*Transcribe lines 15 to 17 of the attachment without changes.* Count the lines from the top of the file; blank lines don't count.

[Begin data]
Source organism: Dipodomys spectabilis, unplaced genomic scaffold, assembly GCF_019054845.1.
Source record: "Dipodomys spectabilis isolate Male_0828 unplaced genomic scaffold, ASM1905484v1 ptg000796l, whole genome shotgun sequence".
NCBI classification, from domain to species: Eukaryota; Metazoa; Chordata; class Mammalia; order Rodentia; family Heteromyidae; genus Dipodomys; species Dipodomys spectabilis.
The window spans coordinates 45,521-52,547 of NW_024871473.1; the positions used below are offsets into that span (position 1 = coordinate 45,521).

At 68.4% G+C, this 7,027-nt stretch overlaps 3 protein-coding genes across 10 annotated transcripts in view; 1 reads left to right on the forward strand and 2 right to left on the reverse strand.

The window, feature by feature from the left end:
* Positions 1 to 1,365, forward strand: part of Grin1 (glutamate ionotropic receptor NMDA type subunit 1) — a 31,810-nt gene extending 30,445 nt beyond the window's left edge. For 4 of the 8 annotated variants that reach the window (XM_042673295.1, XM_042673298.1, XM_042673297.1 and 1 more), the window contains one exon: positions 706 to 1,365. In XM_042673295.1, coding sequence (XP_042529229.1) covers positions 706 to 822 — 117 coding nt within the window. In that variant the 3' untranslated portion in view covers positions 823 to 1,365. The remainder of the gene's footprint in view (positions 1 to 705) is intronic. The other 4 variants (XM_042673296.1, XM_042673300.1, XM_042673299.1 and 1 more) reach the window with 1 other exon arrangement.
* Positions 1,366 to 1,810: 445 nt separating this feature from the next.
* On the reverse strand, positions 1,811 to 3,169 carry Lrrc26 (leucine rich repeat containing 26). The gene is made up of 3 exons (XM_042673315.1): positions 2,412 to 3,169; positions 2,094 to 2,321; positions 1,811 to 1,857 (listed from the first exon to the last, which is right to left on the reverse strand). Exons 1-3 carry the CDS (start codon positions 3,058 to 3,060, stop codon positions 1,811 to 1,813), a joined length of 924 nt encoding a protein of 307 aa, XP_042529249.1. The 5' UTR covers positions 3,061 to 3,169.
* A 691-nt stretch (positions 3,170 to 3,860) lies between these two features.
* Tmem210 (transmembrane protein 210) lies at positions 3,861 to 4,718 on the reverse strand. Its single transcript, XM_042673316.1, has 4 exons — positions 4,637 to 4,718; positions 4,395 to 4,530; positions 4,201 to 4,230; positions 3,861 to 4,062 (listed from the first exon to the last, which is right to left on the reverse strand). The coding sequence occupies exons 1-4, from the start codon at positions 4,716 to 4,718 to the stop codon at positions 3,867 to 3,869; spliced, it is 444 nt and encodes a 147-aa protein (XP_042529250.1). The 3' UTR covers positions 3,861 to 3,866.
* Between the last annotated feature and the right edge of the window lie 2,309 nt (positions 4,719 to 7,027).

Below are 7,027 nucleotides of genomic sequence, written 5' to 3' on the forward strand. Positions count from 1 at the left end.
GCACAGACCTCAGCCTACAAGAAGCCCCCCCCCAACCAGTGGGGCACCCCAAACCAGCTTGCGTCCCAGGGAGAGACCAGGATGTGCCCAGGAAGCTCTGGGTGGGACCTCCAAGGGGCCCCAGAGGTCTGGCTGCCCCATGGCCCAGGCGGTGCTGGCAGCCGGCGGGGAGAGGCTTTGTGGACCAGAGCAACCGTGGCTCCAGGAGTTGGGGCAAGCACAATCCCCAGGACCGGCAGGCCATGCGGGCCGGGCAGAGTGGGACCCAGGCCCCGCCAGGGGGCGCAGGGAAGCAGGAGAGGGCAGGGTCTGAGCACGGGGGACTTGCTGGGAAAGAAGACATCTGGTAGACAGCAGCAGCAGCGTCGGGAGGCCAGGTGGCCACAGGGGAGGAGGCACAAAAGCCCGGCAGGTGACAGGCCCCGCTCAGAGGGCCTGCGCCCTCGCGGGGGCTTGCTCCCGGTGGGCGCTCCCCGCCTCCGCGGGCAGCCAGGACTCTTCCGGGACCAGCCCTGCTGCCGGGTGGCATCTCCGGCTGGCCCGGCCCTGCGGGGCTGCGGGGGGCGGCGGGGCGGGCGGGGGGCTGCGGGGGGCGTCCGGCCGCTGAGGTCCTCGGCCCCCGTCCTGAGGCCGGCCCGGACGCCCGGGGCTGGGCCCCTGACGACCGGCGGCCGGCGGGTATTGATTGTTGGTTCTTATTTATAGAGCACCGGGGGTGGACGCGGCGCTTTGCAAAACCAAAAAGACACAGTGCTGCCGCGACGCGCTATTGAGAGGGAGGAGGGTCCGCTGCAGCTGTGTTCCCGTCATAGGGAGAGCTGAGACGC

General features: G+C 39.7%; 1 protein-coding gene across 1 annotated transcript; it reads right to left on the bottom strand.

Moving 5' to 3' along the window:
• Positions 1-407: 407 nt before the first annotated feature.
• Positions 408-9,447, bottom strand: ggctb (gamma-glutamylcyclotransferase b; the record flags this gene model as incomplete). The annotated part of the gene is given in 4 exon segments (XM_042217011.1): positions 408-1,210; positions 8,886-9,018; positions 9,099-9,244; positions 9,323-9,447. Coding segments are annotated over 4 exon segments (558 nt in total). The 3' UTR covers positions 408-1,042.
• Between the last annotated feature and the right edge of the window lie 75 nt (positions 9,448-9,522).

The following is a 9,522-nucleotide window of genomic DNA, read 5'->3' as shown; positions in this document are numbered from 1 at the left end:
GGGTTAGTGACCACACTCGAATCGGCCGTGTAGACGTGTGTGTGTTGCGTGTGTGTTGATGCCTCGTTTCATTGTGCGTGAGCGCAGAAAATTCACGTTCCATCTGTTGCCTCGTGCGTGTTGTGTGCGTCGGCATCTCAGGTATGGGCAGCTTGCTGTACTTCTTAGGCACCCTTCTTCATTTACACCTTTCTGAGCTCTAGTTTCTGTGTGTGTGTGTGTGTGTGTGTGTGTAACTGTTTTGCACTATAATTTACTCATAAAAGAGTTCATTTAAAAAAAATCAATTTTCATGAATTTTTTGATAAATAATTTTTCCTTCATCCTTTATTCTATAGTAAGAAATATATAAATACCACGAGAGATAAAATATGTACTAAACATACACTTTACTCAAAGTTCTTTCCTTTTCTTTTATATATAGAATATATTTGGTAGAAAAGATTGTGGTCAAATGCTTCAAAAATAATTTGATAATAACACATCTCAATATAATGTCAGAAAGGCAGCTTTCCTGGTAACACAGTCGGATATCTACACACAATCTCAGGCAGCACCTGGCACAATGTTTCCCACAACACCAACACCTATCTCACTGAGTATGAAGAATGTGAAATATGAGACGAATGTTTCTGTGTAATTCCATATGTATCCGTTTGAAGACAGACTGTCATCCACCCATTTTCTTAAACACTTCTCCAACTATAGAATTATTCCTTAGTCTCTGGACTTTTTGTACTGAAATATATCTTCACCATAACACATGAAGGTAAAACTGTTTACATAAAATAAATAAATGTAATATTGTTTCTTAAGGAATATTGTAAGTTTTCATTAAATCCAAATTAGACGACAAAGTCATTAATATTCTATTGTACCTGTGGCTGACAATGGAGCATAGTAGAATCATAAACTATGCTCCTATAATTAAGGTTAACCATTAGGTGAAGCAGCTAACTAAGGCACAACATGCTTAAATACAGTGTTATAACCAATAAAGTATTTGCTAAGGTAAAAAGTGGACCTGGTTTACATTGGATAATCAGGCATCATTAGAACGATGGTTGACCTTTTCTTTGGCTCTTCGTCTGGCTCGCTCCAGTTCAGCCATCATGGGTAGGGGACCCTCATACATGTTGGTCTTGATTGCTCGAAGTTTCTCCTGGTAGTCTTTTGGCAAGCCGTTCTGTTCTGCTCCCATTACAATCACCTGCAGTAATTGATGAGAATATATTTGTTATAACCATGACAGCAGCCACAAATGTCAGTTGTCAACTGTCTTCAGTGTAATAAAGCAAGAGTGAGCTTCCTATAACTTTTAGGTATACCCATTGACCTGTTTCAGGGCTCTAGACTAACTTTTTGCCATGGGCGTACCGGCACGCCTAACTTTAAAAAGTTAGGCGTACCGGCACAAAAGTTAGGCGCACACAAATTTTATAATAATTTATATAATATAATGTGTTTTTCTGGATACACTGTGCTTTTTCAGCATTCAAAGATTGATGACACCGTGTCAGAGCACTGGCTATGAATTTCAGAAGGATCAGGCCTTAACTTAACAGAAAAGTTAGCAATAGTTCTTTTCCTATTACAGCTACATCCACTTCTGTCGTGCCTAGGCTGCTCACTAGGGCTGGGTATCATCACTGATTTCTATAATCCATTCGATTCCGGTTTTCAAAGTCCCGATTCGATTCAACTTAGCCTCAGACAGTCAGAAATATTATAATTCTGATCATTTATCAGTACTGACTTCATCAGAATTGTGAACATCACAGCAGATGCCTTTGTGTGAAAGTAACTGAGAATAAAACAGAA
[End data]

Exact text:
General features: G+C 39.7%; 1 protein-coding gene across 1 annotated transcript; it reads right to left on the bottom strand.

Moving 5' to 3' along the window:
• Positions 1-407: 407 nt before the first annotated feature.